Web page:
From Kurt Godel to God via Modal Logic

My recent Decoded Science article, “How Modal Logic Proved Godel was Right, and God Exists“, explains the basics behind a brief but bold claim by 20th century mathematician Kurt Gödel.

"Kurt Godel" via Arithmeum Museum in Bonn
“Kurt Godel” via Arithmeum Museum in Bonn

Introducing Gödel’s “God Theorem”

Gödel’s “God Theorem” garnered news internationally in the past month because German researchers succeeded in running a variety of computer programs that verified the “modal logic” which the theorem used.

My article summarizes the logic of Gödel’s God Theorem, and then puts the focus on modal logic. (The very quick synopsis: modal logic deals with “possibility” and “necessity” on top of more common logical terms such as “true/false”, “for all”, “if-then”, and “there exists”).

Gödel is most famous for his “Incompleteness Theorem”, which states that sufficiently powerful mathematics can not possibly be “complete”. (Such a powerful mathematics cannot generate every statement which is true within its own framework).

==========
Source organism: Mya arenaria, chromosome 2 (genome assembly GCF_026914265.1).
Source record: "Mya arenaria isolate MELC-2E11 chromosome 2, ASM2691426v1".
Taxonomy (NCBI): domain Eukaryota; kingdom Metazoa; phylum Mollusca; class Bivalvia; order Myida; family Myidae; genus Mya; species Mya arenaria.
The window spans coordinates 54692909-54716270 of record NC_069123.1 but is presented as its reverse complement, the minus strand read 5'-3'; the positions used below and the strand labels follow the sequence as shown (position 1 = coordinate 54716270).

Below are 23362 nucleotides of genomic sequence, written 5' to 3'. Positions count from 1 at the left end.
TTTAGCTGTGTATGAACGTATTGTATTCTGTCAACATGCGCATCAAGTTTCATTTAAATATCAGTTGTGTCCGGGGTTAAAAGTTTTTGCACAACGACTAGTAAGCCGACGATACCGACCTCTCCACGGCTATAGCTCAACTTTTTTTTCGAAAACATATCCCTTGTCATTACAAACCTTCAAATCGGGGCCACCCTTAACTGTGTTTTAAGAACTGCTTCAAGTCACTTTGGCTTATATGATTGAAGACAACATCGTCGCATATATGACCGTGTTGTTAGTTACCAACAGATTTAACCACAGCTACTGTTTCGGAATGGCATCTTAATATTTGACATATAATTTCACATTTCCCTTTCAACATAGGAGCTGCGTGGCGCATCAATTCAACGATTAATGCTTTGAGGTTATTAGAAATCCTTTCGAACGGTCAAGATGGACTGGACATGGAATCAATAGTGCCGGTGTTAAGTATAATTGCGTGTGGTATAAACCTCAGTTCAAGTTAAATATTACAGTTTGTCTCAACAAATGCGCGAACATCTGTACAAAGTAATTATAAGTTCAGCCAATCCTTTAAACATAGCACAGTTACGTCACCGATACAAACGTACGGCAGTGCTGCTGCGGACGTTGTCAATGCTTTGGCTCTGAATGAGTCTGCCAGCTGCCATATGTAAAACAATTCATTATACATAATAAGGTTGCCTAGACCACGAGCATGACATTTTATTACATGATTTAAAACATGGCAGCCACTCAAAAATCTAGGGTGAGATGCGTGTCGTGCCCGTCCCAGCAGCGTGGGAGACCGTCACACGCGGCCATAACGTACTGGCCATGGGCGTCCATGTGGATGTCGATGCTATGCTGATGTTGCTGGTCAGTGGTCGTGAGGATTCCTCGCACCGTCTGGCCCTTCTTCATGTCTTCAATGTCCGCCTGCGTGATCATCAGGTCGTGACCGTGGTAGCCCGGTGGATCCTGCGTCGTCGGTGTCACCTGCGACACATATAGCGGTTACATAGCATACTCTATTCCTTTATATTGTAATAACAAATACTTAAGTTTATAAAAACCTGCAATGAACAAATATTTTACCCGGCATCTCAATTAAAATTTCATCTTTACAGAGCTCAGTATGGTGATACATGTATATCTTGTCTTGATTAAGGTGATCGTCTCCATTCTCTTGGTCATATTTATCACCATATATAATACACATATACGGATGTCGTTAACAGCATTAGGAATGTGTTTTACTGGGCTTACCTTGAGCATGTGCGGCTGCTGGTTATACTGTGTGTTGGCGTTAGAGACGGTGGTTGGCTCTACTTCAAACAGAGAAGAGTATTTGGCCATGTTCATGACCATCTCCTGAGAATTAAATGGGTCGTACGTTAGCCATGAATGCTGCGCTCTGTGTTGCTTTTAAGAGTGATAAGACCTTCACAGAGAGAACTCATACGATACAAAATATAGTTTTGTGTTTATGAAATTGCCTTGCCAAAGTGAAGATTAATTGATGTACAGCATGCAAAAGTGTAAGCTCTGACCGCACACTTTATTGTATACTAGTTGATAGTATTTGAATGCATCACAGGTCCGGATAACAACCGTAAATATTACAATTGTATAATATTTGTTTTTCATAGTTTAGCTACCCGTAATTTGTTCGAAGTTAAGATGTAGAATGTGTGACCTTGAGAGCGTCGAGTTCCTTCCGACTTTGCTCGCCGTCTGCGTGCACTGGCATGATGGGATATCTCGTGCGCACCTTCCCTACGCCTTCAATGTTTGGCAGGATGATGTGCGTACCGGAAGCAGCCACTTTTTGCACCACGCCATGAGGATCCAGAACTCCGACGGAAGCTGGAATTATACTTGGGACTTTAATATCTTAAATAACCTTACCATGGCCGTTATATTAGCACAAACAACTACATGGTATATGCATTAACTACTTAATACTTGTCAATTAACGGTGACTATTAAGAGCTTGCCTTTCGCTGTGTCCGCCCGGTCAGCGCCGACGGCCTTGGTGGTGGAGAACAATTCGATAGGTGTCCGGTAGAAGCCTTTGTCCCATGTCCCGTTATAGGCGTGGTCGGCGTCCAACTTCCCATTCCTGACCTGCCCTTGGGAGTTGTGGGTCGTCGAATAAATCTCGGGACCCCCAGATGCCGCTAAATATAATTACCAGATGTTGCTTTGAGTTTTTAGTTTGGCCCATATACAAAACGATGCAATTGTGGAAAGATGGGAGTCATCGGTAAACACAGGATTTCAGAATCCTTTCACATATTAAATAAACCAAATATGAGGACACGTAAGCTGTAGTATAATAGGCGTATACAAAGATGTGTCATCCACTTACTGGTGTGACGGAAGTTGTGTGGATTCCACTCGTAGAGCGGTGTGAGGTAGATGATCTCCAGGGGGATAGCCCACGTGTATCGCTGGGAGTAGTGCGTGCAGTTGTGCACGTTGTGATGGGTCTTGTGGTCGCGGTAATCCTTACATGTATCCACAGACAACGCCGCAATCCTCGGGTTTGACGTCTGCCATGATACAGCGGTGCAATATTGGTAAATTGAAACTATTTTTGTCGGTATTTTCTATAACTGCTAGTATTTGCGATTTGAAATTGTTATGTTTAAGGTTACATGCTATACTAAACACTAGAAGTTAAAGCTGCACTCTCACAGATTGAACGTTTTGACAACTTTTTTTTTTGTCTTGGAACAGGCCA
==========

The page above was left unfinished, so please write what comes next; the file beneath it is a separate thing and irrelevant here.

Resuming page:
Earlier, Gödel had proven a “Completeness Theorem”: sufficiently simple math can generate all true statements within its framework. (For example: if you start with the number ‘1’, and only allow addition, and allow {1+1=2, (1+2=3, 2+1=3), (1+3=4, 2+2=4, 3+1=4),…}, then eventually you will generate any “n+m=[n+m]”. Simple, yes? Almost too simple).

For this DeHaan Services article, I tried to find a Canadian connection for Gödel. The closest relationships that I found were essays written at Canadian universities, such as the PDF “Kurt Gödel and Computability Theory” from the University of Calgary.

In another promotional article, my “The Proof of God: a New Niche for Kurt Godel” includes a niche writing tip.

Learn More about Kurt Gödel and his Incompleteness Theorem

Learn more about the man behind the Incompleteness Theorem, in the Canadian or American version of “Incompleteness: The Proof and Paradox of Kurt Gödel” via Amazon Kindle.
Hofstadter’s “Godel, Escher, Bach: An Eternal Golden Braid” is a fun and easy-to-read explanation of the Incompleteness Theorem. Amazon sells the paperback to Canadians and Americans.

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Thank you for reading about Kurt Gödel’s proof that God exists.

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